If you are a beginner and asking yourself “How do you fish for carp?”, then I will explain briefly how you can get started with carp fishing.
Typically, people learn how to fish by learning from friends and family, others learn from watching videos and reading articles such as this one.
When you are learning how to fish for carp, you should target the smaller carp so you can practice how to catch them and how to care for the carp once they have been caught.
There are a few different methods of catching carp, ledger fishing, float fishing, and surface float fishing.
Ledger fishing is fishing with leads on the bottom of the lake and using the lead to set the hook into the mouth of the fish, causing them to bolt off, setting your bite alarm off.
Float fishing is fishing with a float from the bottom of the lake to the upper layers of water, the hook can be set at different levels in the water and adjusted according to where the carp are. You will know you have hooked a fish as your float will go under the water.
Surface float fishing is fishing on the top of the lake where the fish may be sunbathing, this method is more often than not used when the sun is out and the temperature is high. You will see the fish suck in the bait, which is when you strike the rod and set the hook.
Each method has their own place and all anglers will use each of the methods at some point.
Basic Carp Fishing Equipment
Keeping in mind that you should be targeting the small carp when starting out, you are going to need some equipment. Let’s go through the main tackle you will need to start ledger fishing.
- Coarse Fishing License
- Fishing rod
- Fishing reel
- 8lb fishing line
- Safezone leader or Rig tubing
- Size 10 carp hooks
- Lead clips
- 1.5oz lead
- Bank sticks
- Bite alarm (and batteries)
- Boilie stoppers
- 36-inch fishing net
- Unhooking mat
- Carp care kit
- Ready tied hair rigs
- 5 Ltr bucket
Once you have your equipment you need to set it up so it is ready to go when you get to the lake.
To save wasting time at the lake, you could set up your rod at home and then break down the rod into two (or three pieces) with the end tackle set up, then all you would need to do is connect the rod pieces together at the lake and cast the rig in.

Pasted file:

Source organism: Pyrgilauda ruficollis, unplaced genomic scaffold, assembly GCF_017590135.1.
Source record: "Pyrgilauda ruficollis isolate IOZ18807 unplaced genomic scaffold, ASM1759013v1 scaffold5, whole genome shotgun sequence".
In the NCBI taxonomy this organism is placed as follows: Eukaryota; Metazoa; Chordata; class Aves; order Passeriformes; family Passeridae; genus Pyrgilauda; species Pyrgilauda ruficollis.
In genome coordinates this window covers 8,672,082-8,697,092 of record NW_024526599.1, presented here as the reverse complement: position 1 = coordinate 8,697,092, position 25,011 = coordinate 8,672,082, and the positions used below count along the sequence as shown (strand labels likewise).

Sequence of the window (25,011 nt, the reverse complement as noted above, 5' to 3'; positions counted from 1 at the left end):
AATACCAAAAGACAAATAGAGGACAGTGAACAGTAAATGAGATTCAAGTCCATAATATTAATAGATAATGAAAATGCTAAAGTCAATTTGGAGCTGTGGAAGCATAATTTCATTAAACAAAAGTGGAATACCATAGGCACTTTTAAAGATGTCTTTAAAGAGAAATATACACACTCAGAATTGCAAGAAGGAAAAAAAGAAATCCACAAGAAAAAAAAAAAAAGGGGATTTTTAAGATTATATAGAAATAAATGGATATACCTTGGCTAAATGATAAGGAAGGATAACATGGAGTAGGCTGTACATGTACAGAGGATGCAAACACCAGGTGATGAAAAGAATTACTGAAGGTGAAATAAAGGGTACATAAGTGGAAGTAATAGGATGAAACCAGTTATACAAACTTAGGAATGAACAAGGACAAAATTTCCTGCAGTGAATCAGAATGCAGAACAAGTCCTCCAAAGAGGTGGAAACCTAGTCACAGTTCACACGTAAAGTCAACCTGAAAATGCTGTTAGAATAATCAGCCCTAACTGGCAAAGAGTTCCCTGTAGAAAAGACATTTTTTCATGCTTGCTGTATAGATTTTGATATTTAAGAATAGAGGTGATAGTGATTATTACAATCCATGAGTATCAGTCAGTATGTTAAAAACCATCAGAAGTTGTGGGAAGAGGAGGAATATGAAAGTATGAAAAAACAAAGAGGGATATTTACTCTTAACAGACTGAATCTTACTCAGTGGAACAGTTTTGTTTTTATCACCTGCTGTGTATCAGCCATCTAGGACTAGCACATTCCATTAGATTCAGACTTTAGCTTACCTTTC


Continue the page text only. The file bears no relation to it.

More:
Setting Up the Fishing Reel
To start setting up, you will need to add your fishing line to the spool of your fishing reel.
Before you tie the knot, attach the reel to the bottom part of the rod, and feed the line through the first eye, back towards the reel and then tie the line to the reel.
The Arbor Knot would be the best knot to use for this because it is a slip knot and will tighten against your spool.
Next, you need to reel the line on to the reel.
To enable the reel to feed the line properly on to the spool, the line needs to be wet. Do this by filling your 5-liter bucket with water and put the line into the water and you will see it floats.
The bail arm down on the reel and start winding, but remember to put tension on the line by trapping the line against the rod with a towel (so you don’t get friction burns) as you are reeling so that it is tight on the spool. The line will feed off of the line spool and start filling the reel spool.
If at any point the line doesn’t reel onto the spool properly, pull the line off of the reel until the messy part is going and then carry on reeling in the line.
When the fishing line is parallel with the lip of the spool, stop winding the line on. You must ensure it is no over spooled else the line will fall off. Also, ensure the line isn’t under spooled or you will limit the distance of your casting.
Once the reel has enough line on it, leave about 6ft of the line hanging from the rod, cut the line and leave the line loose so you can tie on your end tackle.
Setting Up The End Tackle
Attach the rest of the fishing rod and feed the line through the eyes of the rod, giving yourself 6-feet of spare line.
I would advise that you use a Safezone Leader as they are much easier to use than rig tubing.
If you are using a Safezone Leader, follow this, if you are using rig tubing, skip to the next section.
Setting Up With A Safezone Leader
- Get a Safezone leader, a tail rubber, and a lead clip.
- Feed the lead clip onto the Safezone leader and pull the swivel of the Safezone leader onto it until it clicks.
- Feed the tail rubber onto the Safezone leader so it slides over the lead clip.